Some links:

http://beyondthebookcast.com/btb-61-from-ssp-a-look-at-authors-ascendant-episode-1/

http://ssptmr.wordpress.com/

Originally posted September 16, 2008 at PolicyByBlog

Perlmutter Speaks about Medical Blogs to New England Journal of Medicine

While political blogging gets lots of attention, there are many kinds of blogging that are equally or more popular. I have posted here in the past about the types of medical blogs and even suggested a “Hippocratic Oath” for medical bloggers. I had the opportunity to twice speak on the subject for the New England Journal of Medicine.

David D. Perlmutter. Featured speaker on “Medical Blogging: Challenges and Opportunities for Health Professionals,” New England Journal of Medicine New Horizons Conference, Wellesley, MA, October 24-25, 2008.

David D. Perlmutter. Featured speaker on “Building an Online Community for Professionals: The Lessons of Political Blogging.” Massachusetts Medical Society & New England Journal of Medicine Committee on Publications, Waltham, MA, October 22, 2008.

David D. Perlmutter speaking to young doctors and medical students at the New England Journal of Medicine New Horizons Conference.

 

Photo [above]: David D. Perlmutter & Douglas Langdon of The Anvil Group who moderated the New England Journal of Medicine New Horizons Conference.


Originally posted October 29, 2008 at PolicyByBlog 

A Slow (or Bright) Blog Manifesto

It ought also to be said that he was immensely painstaking. [When he made] Broad and powerful statements…they were no mere assertions, but the product of countless hours of research into the minutiae of the subject. Even by the usual scrupulous standards of comparative philology, Tolkien was extraordinary in this respect. His concern for accuracy cannot be overemphasized, and it was doubly valuable because it was coupled with a flair for detecting patterns and relations. ‘Detecting’ is a good word, for it is not too great a flight of fancy to picture him as a linguistic Sherlock Holmes, presenting himself with an apparently disconnected series of facts and deducing from them the truth about some major matter. He also demonstrated his ability to ‘detect’ on a simpler level, for when discussing a word or phrase with a pupil he would cite a wide range of comparable forms and expressions in other languages.*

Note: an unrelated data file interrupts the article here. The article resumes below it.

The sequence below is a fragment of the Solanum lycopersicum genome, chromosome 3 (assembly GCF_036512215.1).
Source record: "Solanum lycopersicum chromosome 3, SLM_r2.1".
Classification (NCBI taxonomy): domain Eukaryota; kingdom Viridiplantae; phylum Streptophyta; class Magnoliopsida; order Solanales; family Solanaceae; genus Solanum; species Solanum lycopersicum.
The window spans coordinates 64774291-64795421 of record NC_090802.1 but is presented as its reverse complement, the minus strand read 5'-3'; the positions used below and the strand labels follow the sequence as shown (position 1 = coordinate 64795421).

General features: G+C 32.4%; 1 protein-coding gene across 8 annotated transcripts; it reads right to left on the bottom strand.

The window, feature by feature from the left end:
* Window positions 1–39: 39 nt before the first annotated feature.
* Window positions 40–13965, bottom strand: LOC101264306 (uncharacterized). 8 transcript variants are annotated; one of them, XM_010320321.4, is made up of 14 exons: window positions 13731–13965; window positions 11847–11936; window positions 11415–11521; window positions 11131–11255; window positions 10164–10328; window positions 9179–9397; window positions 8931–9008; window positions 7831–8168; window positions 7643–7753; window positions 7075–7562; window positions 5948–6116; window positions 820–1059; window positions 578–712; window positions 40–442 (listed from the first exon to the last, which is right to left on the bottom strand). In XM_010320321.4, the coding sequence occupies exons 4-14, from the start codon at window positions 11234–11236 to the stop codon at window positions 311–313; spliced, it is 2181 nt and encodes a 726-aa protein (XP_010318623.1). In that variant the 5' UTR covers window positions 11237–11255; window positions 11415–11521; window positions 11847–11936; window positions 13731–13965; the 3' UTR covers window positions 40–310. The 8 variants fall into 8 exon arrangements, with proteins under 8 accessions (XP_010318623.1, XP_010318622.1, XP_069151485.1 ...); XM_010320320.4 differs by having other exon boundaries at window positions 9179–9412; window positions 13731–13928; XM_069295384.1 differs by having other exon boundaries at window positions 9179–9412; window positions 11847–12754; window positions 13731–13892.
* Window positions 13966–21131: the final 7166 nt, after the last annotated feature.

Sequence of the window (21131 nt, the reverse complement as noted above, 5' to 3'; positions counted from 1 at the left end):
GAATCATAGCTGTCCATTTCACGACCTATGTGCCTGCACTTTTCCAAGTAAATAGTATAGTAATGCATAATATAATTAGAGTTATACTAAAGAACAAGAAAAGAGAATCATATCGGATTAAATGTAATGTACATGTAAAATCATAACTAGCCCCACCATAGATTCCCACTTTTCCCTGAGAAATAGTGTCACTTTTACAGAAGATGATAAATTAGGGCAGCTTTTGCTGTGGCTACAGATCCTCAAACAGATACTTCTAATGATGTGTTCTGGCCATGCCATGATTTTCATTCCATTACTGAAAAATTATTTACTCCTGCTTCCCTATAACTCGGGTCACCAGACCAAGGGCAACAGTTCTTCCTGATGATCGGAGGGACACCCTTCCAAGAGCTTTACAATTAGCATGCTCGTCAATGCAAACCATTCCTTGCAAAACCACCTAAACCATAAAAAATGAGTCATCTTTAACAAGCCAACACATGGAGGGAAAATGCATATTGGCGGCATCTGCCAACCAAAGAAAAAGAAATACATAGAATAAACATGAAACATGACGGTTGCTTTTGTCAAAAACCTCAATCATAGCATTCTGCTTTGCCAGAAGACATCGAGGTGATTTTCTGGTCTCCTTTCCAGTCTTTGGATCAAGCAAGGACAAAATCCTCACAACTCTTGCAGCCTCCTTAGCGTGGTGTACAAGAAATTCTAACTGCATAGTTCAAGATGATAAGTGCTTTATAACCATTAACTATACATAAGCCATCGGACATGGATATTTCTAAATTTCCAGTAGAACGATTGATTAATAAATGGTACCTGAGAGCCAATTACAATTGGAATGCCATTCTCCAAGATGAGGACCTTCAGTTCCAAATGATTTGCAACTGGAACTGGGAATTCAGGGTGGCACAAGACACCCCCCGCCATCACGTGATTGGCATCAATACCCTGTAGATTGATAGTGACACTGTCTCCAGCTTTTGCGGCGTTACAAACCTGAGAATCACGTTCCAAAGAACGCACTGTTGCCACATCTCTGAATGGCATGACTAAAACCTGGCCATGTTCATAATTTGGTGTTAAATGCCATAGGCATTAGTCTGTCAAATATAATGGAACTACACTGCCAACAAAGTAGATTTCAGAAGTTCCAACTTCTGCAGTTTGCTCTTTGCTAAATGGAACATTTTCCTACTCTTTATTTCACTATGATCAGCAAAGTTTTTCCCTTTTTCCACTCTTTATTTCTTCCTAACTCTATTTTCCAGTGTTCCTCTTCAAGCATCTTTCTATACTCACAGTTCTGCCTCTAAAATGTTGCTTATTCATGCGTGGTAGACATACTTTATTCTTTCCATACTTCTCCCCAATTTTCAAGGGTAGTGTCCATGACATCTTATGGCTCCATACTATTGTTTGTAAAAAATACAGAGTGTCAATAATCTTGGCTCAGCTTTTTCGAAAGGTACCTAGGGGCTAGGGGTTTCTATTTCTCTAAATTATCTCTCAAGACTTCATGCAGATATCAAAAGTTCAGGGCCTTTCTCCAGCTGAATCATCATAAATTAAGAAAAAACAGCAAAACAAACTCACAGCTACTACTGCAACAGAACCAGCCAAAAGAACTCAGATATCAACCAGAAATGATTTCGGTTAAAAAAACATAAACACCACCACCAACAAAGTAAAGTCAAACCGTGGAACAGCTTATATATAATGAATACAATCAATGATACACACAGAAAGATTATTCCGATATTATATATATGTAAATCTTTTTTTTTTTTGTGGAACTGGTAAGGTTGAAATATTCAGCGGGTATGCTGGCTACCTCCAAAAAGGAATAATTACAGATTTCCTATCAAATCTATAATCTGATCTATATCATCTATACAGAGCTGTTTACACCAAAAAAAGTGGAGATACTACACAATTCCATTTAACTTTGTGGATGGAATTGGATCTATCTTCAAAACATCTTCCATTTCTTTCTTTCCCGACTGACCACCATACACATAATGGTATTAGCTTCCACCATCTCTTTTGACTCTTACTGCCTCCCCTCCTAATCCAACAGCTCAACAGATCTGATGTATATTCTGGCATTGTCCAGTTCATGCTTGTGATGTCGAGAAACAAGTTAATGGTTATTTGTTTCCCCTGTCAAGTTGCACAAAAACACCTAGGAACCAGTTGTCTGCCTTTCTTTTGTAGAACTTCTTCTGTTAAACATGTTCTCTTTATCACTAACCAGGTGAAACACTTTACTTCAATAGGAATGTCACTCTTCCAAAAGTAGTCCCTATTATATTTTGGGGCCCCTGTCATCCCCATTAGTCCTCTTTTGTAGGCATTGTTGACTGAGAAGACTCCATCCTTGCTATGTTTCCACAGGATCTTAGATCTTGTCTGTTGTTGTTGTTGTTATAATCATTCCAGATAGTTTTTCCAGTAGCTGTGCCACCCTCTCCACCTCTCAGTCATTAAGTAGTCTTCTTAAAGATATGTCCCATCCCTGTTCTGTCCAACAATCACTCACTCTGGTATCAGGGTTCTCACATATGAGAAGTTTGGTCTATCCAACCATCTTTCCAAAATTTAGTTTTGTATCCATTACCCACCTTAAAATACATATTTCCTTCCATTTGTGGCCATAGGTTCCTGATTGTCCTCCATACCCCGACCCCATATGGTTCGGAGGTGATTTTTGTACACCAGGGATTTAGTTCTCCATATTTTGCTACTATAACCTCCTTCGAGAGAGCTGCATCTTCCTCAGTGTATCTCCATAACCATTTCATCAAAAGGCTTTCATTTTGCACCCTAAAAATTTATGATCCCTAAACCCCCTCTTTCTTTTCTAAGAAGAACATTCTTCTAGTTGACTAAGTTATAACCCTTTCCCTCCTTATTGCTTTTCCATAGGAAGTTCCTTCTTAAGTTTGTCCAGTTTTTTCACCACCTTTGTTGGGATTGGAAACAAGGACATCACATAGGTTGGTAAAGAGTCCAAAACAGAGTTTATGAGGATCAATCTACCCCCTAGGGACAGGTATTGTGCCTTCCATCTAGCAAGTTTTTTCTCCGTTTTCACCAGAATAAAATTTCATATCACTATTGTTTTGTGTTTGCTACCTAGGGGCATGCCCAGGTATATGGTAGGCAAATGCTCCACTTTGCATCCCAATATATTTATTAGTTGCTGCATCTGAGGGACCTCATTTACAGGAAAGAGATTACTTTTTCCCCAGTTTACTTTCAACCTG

I have been thinking lately about these words written by a biographer of J.R.R. Tolkien, the master-builder of the Lord of the Rings universe and great scholar of language. For the past several months, I have been traveling, giving speeches about blogging and other online social-interactive media (OSIM) and Campaign 2008. Either in person or in tele-video or Webchat connections, I have spoken to groups in Germany, the Netherlands, the Philippines, and Afghanistan. In the United States, my audiences have varied widely, from high school teachers to the New England Journal of Medicine.

 

All ask the question: Where can we go to get trustworthy information?

In some ways, the great communications conceptual issue of the 20th century was that of access: Up through the early 1990s, to speak to large audiences, to have any real voice in public life, you either made do with an audience of your peers in a Norman Rockwell-like town hall meeting or you had to be a discourse elite. These latter were journalists, politicians, government staffers, celebrities and influential rich folk who made up the Golden Rolodex of who appeared and spoke on the narrow range of news, information, and political outlets then available. Now, hundreds of millions of people have potential access to a global audience through OSIM from blogs to MySpace, YouTube, Twitter, Facebook, and Flickr and many, many other venues. Not only can we create content—that is, be both a sender and receiver of information (what I call an “interactor”)—but also we can affect the popularity of other content through interfaces ranging from blogrolls to our google search histories to thepreference engines of DIGG and others. [Read more…]